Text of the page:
Chris O’Brien at Cyara looks at why customers claim to love self-service, but loathe IVRs.
Designing optimal IVR journeys can help you strike a balance between call containment and CX goals.
Organizations are transforming the customer experience (CX) in real time. They’re rolling out new products and services to align with consumers’ new digital-first behaviors and meeting surging demand for support. In fact, 51 percent of businesses have integrated online and offline channels and embraced new channels for customer interactions.
That’s probably wise, given that many customers have been giving companies lower marks on their CX: Just 26 percent of consumers said their providers delivered an exceptional CX in 2021, down four points from just two years ago.
Most organizations now offer omnichannel support that includes such self-service options as interactive voice response (IVR) systems, knowledge bases, FAQs, chatbots, and other options, in addition to agent-guided interactions.
Increasingly customers prefer to try self-service before escalating their concerns. Some 69 percent of customers prefer to solve as many issues as possible on their own. In addition, customers may switch among channels or use multiple channels at once.
For example, customers may simultaneously surf a knowledge base on a computer, initiate a chat on a mobile phone, and use a landline to call a contact centre, playing the odds on which channel will help them solve their problems faster.
The Role of IVR in Delivering Good CX
IVR is a technology that’s been around since the 1970s, and is still in use due to its incredible effectiveness.
IVR can be used for both inbound and outbound calling and allows companies to gather information from customers; facilitate self-service; and deflect, or contain, calls that would otherwise go to an agent. As a result, CFOs love it.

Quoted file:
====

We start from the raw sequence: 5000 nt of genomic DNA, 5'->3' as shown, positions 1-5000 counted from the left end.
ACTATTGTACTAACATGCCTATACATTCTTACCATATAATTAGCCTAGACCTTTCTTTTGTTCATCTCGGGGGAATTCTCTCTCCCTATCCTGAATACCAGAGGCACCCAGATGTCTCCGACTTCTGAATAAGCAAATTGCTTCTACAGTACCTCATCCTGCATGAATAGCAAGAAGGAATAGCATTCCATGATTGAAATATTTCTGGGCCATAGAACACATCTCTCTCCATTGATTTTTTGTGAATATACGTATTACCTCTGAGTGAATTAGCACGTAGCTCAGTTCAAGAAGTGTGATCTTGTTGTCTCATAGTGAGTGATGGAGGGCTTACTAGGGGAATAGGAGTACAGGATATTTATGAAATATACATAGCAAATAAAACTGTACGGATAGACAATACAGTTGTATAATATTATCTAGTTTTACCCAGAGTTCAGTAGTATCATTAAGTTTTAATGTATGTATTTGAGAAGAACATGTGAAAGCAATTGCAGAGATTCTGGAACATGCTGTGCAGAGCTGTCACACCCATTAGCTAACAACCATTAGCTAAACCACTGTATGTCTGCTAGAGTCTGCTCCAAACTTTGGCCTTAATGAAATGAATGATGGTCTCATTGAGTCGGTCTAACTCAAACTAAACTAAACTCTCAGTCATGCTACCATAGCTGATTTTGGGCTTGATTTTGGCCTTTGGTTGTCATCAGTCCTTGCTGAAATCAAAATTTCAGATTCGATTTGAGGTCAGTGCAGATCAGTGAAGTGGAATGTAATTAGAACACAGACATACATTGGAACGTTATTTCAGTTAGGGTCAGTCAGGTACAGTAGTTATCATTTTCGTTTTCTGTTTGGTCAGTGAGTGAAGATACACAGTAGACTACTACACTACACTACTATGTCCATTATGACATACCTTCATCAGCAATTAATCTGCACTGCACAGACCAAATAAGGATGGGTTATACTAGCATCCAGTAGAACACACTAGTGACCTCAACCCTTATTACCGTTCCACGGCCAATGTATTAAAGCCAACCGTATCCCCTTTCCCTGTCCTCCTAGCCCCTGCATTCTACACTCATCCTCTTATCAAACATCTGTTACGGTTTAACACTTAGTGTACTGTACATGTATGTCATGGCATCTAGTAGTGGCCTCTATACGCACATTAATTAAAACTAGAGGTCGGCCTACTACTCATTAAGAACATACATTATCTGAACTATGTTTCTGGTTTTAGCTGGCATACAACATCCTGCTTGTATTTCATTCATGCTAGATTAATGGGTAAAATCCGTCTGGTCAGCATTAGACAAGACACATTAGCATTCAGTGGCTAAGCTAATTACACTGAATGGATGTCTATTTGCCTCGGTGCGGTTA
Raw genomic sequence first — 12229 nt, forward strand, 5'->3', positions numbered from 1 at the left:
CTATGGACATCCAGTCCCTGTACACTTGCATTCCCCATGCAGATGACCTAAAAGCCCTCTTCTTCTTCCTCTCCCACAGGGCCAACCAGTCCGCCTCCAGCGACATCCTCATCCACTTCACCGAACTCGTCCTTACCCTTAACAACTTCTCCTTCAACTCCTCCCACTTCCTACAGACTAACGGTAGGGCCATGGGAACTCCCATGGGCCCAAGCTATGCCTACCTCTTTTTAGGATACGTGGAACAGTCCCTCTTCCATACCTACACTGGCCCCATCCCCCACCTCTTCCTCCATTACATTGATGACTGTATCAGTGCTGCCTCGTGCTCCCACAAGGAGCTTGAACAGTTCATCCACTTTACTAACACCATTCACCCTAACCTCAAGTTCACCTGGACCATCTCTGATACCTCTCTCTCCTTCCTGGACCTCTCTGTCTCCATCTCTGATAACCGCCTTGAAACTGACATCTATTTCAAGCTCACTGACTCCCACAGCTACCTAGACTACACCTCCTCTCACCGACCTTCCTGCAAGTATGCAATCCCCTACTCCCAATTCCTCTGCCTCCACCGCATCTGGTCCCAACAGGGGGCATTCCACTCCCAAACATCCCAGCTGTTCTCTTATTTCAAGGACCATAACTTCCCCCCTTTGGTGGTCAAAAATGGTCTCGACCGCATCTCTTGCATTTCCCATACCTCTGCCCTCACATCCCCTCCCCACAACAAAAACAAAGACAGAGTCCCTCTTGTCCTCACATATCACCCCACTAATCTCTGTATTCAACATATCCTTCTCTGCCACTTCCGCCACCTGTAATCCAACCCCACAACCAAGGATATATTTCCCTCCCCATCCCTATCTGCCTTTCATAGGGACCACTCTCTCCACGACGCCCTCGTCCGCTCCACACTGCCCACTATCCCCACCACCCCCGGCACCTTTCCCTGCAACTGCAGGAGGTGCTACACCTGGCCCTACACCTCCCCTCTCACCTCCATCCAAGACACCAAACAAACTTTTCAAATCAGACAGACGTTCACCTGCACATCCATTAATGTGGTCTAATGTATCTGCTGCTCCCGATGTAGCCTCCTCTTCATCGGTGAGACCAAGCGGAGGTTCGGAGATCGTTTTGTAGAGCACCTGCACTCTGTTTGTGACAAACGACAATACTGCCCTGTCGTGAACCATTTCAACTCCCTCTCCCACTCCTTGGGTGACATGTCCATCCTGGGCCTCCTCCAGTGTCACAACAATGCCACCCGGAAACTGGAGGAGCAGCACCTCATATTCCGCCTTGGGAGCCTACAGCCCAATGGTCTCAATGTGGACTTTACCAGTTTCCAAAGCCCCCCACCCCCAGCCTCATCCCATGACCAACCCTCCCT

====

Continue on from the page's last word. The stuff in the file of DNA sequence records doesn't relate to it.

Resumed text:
A recent survey found that customer calls cost contact centres a median average of $5.50, whereas IVR responses cost 40 to 60 cents.
When IVR works well, it helps everyone. Customers can handle routine service inquiries, such as checking balances and making payments. They benefit with a fast service interaction, while contact centres are able to reduce agent call volumes.
And when customers need a live agent, IVR gathers important information, such as caller names, account issues, and problem details. This process allows agents to personalize the experience and speed up problem resolution.
When IVR doesn’t work well, however, it can seriously deteriorate the CX. Some common challenges include lengthy narrated introductions, too many options, poorly organized information – and the list goes on.
Sometimes companies try to contain too many calls, by making customers navigate long journeys with multiple options, which leads to customer frustration and anger.
As a result, many customers just don’t like IVRs. Some 67% of customers agree or strongly agree that they abandon telephony self-service because it does not offer the functionality that they need to solve their issues.